Interview with Festival Director Larry Rosen (Northeast Film Festival Horror Fest)

Northeast Film Festival Horror Fest showcases top independent films in the genres of horror and thriller, from established filmmakers as well as new talent. The high quality films, selected by a committee, includes features and shorts as well as screenplays. The festival is hosted in Teaneck New Jersey at the historic Teaneck Cinemas; with an after party to relax and network during the festival in style and spirit.

Film Review: RED SPARROW (USA 2018) ***

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Red Sparrow Poster

Ballerina Dominika Egorova is recruited to ‘Sparrow School’ a Russian intelligence service where she is forced to use her body as a weapon. But her first mission, targeting a CIA agent, threatens to unravel the security of both nations.


Francis Lawrence


Justin Haythe (screenplay), Jason Matthews (novel)


RED SPARROW re-unites Academy Award Winner Jennifer Lawrence with her HUNGER GAMES director Francis Lawrence.  The film is an espionage spy film written by Justin Haythe, based on the 2013 novel of the same name by Jason Matthews.  The novel won many literary awards including the Best First Novel prize for its author, Matthews.  The film?  If you remember the HUNGER GAMES franchise, then you would know what to expect for RED SPARROW, the movie.

The film begins impressively enough with the intercutting of a Bolshoi ballet performance by star Dominika Egorova (Lawrence) and an incident in Gorky Park where Nate (Joel Edgerton), a CIA internal-ops officer who recruits and handles intelligence assets for the agency is arrested.   Dominika is injured during her performance (shot in an extremely gruesome ‘accident’ scene).  In order to support her ailing mother (Joely Richardson) and maintain her apartment,  she is forced by her uncle Ivan Dimitrevich (Matthias Schoenaerts) to undergo training at the Sparrow School, where she and other men and women were trained in how to seduce the enemy.  In the words of the film’s best line, uttered by the uncle: “There are no accidents.  We create our own fates.”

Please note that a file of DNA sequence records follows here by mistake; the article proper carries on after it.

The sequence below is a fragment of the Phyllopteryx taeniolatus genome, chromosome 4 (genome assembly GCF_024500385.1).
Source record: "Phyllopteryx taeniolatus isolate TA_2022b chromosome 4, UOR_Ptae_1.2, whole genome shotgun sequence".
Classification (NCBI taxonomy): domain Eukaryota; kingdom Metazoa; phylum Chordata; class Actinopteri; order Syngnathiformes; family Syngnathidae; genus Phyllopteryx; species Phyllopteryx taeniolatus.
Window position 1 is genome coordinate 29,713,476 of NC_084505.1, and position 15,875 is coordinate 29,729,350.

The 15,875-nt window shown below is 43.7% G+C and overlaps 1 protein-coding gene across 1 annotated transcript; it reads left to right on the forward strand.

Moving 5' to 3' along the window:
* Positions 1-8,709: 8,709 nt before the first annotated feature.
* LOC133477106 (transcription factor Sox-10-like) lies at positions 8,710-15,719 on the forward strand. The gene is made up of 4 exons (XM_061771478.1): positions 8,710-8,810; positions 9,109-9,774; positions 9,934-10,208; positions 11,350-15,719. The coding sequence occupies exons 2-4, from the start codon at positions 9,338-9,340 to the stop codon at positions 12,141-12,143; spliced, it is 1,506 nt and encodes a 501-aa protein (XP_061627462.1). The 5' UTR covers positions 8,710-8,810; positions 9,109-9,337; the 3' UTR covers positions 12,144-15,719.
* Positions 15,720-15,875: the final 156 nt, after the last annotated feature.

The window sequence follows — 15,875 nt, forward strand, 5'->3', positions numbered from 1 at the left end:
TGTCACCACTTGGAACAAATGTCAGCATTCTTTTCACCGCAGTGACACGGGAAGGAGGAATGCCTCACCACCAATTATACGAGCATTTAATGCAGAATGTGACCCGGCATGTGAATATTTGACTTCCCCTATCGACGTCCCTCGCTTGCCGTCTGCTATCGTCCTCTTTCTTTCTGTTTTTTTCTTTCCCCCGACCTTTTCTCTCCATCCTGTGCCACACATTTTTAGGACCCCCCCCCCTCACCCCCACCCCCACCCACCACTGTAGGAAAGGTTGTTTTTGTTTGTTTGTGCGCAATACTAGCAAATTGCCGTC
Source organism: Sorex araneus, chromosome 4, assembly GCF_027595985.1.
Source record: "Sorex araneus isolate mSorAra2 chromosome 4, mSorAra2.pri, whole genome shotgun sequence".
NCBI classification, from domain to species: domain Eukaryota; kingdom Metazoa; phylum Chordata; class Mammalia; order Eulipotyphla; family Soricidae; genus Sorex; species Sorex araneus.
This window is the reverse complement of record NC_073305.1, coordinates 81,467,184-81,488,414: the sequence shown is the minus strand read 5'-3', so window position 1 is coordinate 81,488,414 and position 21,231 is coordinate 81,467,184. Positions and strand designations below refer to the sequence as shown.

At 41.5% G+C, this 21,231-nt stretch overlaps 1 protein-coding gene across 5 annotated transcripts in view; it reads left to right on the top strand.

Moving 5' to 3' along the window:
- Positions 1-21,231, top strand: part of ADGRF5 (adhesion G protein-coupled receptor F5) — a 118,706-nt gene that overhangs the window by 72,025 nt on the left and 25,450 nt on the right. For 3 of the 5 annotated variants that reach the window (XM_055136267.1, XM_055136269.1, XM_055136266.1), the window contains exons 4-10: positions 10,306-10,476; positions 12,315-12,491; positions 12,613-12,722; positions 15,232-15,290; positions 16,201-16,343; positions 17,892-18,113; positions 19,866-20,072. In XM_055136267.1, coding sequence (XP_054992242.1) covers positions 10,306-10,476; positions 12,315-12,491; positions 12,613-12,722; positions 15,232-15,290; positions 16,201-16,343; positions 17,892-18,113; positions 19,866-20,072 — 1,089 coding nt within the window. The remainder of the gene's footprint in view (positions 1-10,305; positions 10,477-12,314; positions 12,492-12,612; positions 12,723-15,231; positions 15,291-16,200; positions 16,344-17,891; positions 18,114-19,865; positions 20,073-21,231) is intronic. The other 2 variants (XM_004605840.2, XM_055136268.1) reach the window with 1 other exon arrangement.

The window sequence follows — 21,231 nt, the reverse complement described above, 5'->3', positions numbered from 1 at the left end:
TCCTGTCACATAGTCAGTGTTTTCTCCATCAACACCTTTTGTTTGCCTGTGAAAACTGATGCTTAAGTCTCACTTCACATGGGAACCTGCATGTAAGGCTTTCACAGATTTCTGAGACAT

Matthews’ novel was praised for its insight into the mundane aspects of the intelligence field, various techniques and its “high drama”.  The same cannot be said for Lawrence’s film.  At best, it glamourizes the violence and techniques used by both the Russian and American sides.  The best instance can be observed in the almost unwatchable torture scene when Nate has the outer skin of his back  pealed off by a skin grafting device.  Lawrence need not show the actual action  but the audience gets the message from the Nate’s screaming and the scene’s set-up.  Another more graphic torture scene is Dominika’s torture with her constantly hit with a melt rod..

The sex scene between Lawrence and Edgerton could have been shot with more credibility.  It is laughable to see a riding scene in which the lovers perform their act fully clothed.

Unlike spy films such as TORN CURTAIN and TOPAZ directed by Alfred Hitchcock, RED SPARROW is noticeable devoid of suspense.  Plot twists replace suspense in this spy thriller.  Critics attending the promo screening were requested not to real any plot points in their reviews.  But running at 2 hours and 20 minutes (Lawrence’s HUNGER GAMES films were also unnecessarily lengthy),  plot twists can also turn ordinary unlike suspense set-ups.

The best thing about RED SPARROW is Belgian actor Matthias Schoenaerts.  With make up to look like Vladimir Putin, he is the most fun to watch.  The second prized performance comes from Charlotte Rampling playing the school headmistress with totally cool lesbian charm.

RED SPARROW the film is more outrageously camp in its violence and portrayal of real world espionage.  If one can take and believe Jennifer Lawrence playing a Russian ballerina and emotionless spy, then  this film is for you.  RED SPARROW is entertaining camp, but for those who expect a serious spy experience it would be wiser to read the book.


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Toronto Irish Film Festival